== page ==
Bringing Down the House

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By Mark Ramsey | 2003/03/09

In the case of the State v. “No one ever went broke underestimating the taste of the American public,” Bringing Down the House is Exhibit A.

You might ask: Why waste more time writing about a movie than was invested in writing it in the first place? The answer is simple: This weekend alone, $30 million worth of American moviegoers are damned fools.

You won’t laugh ’til it hurts, but it will definitely hurt ’til you laugh. It’s side-splitting, knee-slapping, and belly-aching fun the same way that a pounding headache has a good beat and you can dance to it.

“This movie is for old people,” my wife accurately noted, as the hopelessly dated orchestral soundtrack revved up as if to promise the return of Rock Hudson and Susan St. James in “McMillan and Wife.”

Listen up, any movie featuring the hits of Rufus and Chaka Khan, Morris Day and the Time, and Robert Palmer certainly has its bony, wrinkled finger on the pulse of what kids want to see nowadays.

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Much to its credit, Bringing Down the House already tops the American Film Institute’s list of the “100 Comedies for which Hollywood should be Most Ashamed.”

There’s not a joke here you haven’t heard before, and that’s if you can find a joke here. “I thought I heard Negro,” zings the aptly named Betty White. And that’s just one of a hundred painfully un-funny “Jemima” cracks throwing us back to a time before the Kings of Comedy, before Rodney King, before Martin Luther King, to the days when Amos and Andy were king. We’re all in It’s a Wonderful Life and Sidney Poitier has never been born.

For this, George Jefferson moved on up to the East side? The dumb-as-a-rock race jokes are less Black vs. White and more Hack vs. Slight: “You think I like walking around like an uptight homie? Yes, I know your lingo!” Ha, ha.

Here’s hoping that Steve Martin opens his Oscar gig with a heartfelt apology. As a well-past-middle-age guy in search of his inner Blackness, Steve is neither an African American nor even a Funny American at this stage of his game.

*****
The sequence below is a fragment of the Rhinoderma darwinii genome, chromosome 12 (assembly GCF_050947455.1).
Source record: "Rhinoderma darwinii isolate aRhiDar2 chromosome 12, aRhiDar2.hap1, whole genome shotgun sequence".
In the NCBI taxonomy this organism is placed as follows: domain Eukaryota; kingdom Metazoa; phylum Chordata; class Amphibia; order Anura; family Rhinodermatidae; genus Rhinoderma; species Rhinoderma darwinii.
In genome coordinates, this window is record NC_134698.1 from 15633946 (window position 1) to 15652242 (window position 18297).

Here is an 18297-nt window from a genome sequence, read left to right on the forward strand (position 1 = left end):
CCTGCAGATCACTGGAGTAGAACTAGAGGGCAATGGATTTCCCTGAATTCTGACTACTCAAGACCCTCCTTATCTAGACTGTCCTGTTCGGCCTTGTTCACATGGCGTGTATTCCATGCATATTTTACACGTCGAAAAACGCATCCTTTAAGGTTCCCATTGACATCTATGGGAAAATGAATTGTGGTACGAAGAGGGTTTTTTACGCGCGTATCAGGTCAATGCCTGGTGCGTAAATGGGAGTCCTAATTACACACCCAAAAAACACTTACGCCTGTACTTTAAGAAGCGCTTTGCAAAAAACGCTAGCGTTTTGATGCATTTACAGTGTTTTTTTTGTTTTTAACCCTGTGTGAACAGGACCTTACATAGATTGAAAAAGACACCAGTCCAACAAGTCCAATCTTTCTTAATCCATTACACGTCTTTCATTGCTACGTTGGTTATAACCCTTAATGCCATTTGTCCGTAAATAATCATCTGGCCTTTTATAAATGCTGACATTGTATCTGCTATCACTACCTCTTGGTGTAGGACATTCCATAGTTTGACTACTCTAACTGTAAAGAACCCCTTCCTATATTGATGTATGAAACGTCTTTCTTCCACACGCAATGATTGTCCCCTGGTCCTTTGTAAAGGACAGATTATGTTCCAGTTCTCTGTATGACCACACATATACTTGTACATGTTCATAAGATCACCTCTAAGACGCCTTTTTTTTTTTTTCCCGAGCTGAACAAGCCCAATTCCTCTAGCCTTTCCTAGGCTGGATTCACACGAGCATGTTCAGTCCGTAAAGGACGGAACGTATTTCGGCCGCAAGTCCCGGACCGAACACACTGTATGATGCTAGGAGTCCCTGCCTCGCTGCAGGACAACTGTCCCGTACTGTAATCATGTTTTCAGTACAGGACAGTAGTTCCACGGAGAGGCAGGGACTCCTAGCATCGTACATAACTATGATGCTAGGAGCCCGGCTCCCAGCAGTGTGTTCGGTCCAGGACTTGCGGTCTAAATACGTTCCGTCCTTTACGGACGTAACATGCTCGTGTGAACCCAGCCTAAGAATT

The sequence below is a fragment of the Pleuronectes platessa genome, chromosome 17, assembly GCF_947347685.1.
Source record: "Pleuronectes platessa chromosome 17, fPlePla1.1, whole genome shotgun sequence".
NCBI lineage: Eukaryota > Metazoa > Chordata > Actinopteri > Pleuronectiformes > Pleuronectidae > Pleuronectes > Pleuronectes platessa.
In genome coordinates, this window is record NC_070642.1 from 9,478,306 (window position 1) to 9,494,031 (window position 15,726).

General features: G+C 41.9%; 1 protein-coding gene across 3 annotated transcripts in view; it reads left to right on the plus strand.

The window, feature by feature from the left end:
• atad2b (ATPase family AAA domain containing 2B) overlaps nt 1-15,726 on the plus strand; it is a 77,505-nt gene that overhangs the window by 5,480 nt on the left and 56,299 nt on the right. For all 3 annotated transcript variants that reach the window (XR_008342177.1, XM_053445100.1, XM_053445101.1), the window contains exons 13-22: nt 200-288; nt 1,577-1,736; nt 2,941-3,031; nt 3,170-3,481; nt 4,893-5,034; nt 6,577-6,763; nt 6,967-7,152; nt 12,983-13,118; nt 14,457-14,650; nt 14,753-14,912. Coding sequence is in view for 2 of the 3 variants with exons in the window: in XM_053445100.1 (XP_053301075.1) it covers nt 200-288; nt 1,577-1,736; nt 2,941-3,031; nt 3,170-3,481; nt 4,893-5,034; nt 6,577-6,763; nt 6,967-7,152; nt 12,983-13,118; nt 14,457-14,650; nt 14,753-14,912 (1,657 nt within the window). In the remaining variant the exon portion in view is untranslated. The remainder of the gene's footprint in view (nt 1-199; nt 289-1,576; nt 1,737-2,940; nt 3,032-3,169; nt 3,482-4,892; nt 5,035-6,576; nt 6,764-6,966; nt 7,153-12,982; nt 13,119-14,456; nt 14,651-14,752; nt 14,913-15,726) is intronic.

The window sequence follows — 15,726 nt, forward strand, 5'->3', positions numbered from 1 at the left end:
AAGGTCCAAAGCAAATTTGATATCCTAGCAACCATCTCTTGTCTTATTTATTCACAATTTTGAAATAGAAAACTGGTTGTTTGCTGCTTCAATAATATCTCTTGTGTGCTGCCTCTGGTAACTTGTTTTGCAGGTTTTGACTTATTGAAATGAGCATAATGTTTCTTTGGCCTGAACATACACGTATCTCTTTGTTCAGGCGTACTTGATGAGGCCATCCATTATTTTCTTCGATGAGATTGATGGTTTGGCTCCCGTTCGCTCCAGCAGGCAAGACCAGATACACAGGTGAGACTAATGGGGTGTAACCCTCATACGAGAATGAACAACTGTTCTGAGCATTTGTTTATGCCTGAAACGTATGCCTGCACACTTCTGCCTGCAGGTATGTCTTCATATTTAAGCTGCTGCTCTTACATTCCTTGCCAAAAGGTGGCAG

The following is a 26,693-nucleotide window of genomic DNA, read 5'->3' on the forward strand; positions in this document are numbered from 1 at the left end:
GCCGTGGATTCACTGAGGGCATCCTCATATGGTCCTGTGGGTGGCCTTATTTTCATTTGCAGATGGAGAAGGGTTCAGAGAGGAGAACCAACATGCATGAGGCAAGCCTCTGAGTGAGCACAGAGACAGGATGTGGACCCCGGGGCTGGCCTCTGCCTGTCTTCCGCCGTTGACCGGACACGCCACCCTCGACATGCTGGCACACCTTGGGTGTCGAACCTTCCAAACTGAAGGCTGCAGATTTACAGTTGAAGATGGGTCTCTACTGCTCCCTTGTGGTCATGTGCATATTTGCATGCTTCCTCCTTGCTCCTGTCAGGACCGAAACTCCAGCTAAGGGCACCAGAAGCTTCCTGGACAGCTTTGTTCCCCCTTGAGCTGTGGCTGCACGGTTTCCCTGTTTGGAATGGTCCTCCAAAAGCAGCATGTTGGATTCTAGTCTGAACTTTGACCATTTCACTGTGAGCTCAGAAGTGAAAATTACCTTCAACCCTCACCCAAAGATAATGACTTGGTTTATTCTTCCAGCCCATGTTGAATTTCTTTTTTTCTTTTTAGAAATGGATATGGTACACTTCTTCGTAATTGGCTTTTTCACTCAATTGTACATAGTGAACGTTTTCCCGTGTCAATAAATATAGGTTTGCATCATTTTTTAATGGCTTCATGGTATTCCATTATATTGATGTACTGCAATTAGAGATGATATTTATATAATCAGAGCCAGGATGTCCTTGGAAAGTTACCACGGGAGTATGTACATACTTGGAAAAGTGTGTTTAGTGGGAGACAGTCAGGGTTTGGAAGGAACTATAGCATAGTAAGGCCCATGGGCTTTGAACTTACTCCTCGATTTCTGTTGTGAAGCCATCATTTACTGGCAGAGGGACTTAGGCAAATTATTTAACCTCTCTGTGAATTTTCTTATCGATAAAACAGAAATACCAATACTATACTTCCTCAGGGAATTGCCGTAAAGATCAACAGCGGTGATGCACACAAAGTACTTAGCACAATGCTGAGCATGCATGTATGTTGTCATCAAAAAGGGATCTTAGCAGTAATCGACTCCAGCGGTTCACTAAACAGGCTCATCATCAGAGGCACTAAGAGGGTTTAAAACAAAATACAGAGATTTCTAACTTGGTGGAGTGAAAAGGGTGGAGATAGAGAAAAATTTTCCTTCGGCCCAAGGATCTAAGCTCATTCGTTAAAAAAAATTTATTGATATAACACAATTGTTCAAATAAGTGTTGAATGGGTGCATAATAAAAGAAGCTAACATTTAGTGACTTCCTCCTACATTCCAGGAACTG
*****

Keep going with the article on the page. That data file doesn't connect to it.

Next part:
Fresh on the heels of Chicago, here’s Queen Latifah! Having left all evidence of skill on a coat-hook at the soundstage door, it’s hard to believe this is the same Latifah who’s nominated for an Oscar! Didn’t they used to hand those out for talent? “Nope,” replied Academy Award winning actress Hillary Swank, “they hand them out to actors who take brave roles so they can follow up by piloting a crew to the center of the Earth while shouting ‘I’m goin’ in!’”

Oh. I stand corrected.

It’s up to Latifah to bring some Soul into Steve Martin’s life – and not the broiled kind with lemon he’s accustomed to. If you don’t think that’s funny, then imagine how I feel – I had to sit through it.

bringing_bettywhite.jpgCo-star Eugene Levy is 57. I know this because I sliced a cross-section of his eyebrow and counted the rings. The Bible tells of Moses parting this sea of brow so as to let Eugene’s nose safely pass.

Bringing Down the House is the kind of movie that casts Joan Plowright – one of the British-est of British actresses – as a rich old gal who “was raised in the South.” In the South?! By that she must mean “South of all good role-selecting judgment” or “South of the Gulag to which my agent will hereafter be dispatched.”

So what have we learned? Here’s a convenient summary to impress your friends at cocktail parties:

1. It takes a lot of denim to cover a Queen

2. Taking in a convict from the State Pen can make you appreciate what’s really important in life

3. Neither Steve Martin nor Rufus and Chaka Khan get better with age

4. Dogs with funny hats are the Hail-Mary Pass of inept comedy filmmakers

5. Eugene Levy’s eyebrows are the ninth and tenth wonders of the world.

That this movie could get made is the eleventh.


Photos Copyright ©2003 Touchstone Pictures

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